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Economy

Why Lawmakers Will See A Rosy Image Of Idaho’s Economic Outlook

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Kevin Rank
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The Idaho Legislature convenes Jan. 12 in Boise.

Idaho’s annual legislative session starts next week, but some lawmakers are already at work. Each year, just before the session, a group of lawmakers meets to try and get an idea of what Idaho’s economy will be like in the coming year. They use what they hear to inform their budgeting decisions.

Of course, what the state’s economy will do in the future is something that’s important to most everyone in Idaho, not just lawmakers. So here’s a preview of what legislators will hear.

Members of the descriptively-named Economic Outlook and Revenue Assessment Committee will hear presentations from more than 20 people over the course of Thursday and Friday.

One of the people they’re likely to pay a lot of attention to is Alex LaBeau, president of the Idaho Association of Commerce and Industry. His group lobbies for more than 300 Idaho businesses from a variety of industries.

LaBeau says the state’s economic outlook is good, really good in fact. LaBeau says growth is strong but sustainable. Unemployment continues to fall, though he doesn't mention that that's largely because Idaho's labor force is shrinking.

“We’ve seen some health care prices stabilize,” LaBeau says. “We’ve seen some rebound in chip demand from Micron Technology. We’ve seen a lot of the commodity prices stay reasonably OK for a lot of the agriculture consumption. And we’re getting a lot of investment out there that I think is a very positive bright spot.”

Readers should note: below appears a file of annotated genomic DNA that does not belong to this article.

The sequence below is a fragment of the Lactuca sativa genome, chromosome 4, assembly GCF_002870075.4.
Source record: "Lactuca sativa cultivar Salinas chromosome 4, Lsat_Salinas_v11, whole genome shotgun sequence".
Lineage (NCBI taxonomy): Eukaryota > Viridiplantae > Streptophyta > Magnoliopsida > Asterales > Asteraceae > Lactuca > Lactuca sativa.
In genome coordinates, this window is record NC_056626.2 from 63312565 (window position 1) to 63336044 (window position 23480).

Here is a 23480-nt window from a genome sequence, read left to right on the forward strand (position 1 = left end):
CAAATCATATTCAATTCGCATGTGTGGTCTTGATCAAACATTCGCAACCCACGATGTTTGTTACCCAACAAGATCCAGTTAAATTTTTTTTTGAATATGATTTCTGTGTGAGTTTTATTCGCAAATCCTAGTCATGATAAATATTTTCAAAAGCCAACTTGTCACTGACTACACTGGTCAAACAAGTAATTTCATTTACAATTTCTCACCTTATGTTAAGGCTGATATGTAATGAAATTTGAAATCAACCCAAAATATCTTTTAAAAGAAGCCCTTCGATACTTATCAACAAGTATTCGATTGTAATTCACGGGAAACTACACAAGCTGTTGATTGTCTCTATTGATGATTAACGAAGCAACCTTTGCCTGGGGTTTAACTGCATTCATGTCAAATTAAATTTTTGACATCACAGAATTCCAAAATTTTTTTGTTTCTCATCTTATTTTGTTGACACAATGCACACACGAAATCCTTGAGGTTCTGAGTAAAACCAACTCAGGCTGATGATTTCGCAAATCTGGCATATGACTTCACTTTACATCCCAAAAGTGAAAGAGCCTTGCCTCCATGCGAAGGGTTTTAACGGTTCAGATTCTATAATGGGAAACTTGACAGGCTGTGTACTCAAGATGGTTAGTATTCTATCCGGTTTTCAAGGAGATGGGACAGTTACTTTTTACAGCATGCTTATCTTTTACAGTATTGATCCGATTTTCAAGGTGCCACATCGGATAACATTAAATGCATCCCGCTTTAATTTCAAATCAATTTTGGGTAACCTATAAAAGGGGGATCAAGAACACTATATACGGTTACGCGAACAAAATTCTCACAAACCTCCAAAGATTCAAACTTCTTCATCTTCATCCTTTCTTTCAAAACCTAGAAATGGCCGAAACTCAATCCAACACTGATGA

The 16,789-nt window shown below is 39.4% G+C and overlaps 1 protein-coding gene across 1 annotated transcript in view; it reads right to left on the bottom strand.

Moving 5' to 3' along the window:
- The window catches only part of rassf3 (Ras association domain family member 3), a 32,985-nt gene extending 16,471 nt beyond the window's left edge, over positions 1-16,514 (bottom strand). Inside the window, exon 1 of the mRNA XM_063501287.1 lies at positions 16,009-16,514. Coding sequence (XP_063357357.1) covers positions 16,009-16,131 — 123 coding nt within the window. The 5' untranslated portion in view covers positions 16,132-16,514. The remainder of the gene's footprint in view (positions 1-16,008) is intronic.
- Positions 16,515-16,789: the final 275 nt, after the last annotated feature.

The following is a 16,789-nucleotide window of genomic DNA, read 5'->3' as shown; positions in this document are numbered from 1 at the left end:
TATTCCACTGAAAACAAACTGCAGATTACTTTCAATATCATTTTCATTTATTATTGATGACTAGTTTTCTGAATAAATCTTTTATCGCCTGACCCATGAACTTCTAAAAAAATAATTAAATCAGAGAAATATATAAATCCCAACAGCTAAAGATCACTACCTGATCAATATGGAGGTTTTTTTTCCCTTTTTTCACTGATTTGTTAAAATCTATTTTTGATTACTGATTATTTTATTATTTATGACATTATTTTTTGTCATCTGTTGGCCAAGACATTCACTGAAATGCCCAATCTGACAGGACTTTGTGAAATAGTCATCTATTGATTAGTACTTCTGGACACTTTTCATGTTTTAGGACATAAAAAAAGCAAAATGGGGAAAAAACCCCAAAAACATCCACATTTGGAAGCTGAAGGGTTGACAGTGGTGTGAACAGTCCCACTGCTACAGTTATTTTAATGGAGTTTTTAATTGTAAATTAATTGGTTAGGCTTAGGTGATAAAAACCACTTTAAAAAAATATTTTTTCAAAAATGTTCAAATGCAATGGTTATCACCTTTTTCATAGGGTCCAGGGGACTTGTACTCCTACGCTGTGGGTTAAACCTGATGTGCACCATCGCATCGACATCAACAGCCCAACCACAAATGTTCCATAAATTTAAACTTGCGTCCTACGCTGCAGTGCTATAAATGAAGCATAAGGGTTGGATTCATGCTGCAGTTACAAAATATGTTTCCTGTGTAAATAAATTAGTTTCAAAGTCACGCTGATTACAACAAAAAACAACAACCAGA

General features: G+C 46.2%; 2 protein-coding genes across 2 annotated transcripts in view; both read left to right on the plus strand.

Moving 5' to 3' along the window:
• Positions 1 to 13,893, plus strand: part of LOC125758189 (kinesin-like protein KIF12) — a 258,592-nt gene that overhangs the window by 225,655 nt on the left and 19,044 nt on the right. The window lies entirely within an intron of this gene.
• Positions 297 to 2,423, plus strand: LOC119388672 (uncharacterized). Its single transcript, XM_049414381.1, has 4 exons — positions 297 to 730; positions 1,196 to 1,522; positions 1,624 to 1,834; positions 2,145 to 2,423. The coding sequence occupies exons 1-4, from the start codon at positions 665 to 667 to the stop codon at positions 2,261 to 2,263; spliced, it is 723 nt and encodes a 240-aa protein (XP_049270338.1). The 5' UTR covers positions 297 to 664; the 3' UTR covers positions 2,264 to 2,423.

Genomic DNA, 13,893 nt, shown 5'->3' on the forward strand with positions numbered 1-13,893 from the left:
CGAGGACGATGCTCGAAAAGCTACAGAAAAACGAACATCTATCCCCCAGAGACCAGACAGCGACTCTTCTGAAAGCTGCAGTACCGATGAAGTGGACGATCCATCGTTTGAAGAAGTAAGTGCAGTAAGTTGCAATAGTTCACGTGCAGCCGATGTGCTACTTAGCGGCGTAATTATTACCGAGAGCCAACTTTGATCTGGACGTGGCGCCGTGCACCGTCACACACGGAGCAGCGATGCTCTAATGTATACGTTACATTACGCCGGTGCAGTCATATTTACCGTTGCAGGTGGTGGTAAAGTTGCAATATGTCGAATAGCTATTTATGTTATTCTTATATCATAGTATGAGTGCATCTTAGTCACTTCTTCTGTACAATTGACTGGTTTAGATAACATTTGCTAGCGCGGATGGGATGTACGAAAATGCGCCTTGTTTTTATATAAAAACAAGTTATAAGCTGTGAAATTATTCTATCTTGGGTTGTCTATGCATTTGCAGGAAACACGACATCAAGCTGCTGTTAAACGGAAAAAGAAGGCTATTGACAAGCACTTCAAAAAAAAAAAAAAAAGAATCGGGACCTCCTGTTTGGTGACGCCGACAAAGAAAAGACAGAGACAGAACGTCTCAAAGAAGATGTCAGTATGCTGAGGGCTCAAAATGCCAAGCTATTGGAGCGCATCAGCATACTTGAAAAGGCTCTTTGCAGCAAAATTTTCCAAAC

LaBeau thinks Idaho’s economic outlook is so good, lawmakers this session can afford to boost education and road funding, while at the same time cutting taxes.  

“It is a good place to be in,” he says.

Lawmakers will get differing perspectives from heads of state agencies and economists. They’ll also hear from business leaders in several Idaho industries. Each will focus on how things look in their own industries.

LeAnn Hume from the company Cushman and Wakefield will talk about commercial real estate.

“The commercial market is very healthy,” Hume says. “We all experienced a very busy 2014 and we don’t see it lifting in 2015. I’m very optimistic about our economy.”

Hume says investors from Asia are buying commercial real estate in California. Then the Californians, who are selling it, are buying commercial real estate in Idaho. She thinks if there’s not a big jump in interest rates, things should continue to be good.

Prospects are more mixed in the beef industry. Jayne Davis from Agribeef Co. will tell lawmakers about that.

“Cattle prices are at an all-time high,” Davis says. “It’s certainly good for the producers, I think it makes it a little more difficult for processors and feeders.”

Davis says 2014 was very profitable for people raising and selling cattle in Idaho. She doesn’t expect 2015 to be quite as good because supply is catching up to demand.

Overall, Don Holley says optimism about Idaho’s economy is justified. Holley teaches economics at Boise State University. He’ll talk to lawmakers with a group of economists from other Idaho colleges. Holley says the economic outlook is not all rosy.

“It looks good in terms of how fast it will grow,” Holley says. “It doesn’t look good in the sense that we’re still not back to where we were before the recession hit. Even though the unemployment rate is falling, it’s not down to where it could be. It’s not down to where it should be.”

Holley says Idaho’s economic prospects will mean a substantial increase in revenue for the state. But unlike LaBeau, Holley isn’t convinced that this is a good time to cut taxes.

“There are a lot of things we should be spending on that we haven’t been: education, prisons, health and welfare,” Holley says.

Holley suggests that pay increases for teachers and state employees might be a good use of this year’s expected increased revenues. He says those groups have disproportionately borne the brunt of the recession and are long overdue for meaningful raises.

The Idaho Legislature cut taxes in 2012 and 2013. This year, tax cuts versus increased spending is again likely to be one of the big debates in the legislative session.

Find Adam Cotterell on Twitter @cotterelladam

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